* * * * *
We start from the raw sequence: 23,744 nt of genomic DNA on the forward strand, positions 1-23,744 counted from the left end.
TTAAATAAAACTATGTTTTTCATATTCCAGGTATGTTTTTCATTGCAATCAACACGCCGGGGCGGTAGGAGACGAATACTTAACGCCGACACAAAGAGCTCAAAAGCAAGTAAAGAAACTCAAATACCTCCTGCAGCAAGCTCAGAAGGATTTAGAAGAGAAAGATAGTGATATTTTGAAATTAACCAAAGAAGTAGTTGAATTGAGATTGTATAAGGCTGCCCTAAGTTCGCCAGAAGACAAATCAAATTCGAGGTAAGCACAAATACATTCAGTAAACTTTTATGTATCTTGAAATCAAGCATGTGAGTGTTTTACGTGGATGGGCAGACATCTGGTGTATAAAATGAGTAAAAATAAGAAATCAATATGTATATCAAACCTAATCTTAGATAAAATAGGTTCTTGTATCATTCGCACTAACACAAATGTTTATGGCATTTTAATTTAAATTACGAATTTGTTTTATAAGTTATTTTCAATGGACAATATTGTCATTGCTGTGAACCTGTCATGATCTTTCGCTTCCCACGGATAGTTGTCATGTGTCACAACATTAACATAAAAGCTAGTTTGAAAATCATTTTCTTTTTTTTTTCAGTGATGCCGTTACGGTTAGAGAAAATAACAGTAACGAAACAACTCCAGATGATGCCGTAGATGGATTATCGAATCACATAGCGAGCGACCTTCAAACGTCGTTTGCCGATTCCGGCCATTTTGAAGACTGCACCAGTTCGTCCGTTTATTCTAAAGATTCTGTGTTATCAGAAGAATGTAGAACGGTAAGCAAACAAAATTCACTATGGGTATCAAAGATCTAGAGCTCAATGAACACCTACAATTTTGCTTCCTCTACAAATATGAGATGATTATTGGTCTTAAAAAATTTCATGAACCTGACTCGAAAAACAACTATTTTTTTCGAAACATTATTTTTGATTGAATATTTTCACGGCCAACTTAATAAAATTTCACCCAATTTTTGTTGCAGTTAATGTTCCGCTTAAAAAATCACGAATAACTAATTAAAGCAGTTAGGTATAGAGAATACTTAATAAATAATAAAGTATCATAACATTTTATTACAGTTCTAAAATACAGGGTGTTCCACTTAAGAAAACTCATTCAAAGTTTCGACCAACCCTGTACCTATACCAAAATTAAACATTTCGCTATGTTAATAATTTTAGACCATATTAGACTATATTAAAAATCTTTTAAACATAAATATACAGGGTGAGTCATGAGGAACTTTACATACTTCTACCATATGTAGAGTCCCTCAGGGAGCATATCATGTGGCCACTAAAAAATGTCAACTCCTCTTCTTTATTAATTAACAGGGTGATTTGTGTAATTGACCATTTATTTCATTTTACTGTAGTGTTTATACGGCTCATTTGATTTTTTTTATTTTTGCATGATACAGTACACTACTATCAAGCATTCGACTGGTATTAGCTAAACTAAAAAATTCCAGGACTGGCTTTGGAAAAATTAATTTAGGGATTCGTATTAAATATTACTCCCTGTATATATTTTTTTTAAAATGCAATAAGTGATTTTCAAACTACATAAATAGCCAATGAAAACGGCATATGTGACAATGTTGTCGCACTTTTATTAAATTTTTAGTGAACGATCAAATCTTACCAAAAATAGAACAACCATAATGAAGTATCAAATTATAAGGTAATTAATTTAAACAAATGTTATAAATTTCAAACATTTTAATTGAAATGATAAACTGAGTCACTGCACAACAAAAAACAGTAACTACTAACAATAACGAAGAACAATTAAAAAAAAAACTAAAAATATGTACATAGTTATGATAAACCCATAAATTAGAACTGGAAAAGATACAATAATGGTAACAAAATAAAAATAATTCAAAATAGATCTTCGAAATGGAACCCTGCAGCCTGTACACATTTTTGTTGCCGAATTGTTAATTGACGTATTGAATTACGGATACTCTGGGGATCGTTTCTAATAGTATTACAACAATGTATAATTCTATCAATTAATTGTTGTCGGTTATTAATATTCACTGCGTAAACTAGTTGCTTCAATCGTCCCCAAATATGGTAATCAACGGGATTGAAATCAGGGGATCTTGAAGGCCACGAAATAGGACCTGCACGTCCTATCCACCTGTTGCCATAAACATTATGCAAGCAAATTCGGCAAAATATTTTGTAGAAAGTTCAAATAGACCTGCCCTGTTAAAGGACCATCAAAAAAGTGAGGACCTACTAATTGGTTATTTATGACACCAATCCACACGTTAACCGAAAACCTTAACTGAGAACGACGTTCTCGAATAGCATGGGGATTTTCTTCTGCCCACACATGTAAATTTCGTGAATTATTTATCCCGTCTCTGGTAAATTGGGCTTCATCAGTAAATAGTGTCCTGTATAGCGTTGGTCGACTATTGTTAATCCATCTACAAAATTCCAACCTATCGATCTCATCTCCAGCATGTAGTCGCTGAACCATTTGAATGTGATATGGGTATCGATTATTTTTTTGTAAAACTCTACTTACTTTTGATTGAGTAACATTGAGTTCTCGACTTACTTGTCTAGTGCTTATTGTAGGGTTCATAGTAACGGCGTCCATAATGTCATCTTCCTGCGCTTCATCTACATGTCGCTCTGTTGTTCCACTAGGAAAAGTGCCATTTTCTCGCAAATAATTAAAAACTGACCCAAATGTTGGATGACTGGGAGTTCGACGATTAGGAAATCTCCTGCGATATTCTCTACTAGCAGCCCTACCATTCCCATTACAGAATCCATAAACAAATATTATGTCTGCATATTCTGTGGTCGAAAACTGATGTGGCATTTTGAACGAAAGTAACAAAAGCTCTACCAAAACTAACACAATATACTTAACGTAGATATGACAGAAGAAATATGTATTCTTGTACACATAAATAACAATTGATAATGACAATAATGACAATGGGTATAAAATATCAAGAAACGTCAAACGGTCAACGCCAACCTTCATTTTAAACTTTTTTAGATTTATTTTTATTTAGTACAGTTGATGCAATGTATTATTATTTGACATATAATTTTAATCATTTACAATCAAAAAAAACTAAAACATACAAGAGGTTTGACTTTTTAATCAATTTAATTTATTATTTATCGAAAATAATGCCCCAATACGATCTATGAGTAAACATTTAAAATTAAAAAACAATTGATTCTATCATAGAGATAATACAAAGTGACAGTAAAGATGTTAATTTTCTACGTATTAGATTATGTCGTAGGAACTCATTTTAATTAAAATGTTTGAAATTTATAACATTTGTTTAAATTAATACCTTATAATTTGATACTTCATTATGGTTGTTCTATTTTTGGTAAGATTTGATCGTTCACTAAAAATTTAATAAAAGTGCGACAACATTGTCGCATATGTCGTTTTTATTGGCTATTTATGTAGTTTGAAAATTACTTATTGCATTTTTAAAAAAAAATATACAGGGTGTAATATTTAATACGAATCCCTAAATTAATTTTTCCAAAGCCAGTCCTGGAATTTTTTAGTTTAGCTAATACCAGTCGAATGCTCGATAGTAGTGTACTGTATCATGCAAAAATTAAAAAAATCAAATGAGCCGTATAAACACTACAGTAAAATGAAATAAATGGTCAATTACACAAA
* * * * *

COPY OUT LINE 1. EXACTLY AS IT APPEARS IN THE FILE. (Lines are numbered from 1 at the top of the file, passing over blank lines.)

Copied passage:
We start from the raw sequence: 23,744 nt of genomic DNA on the forward strand, positions 1-23,744 counted from the left end.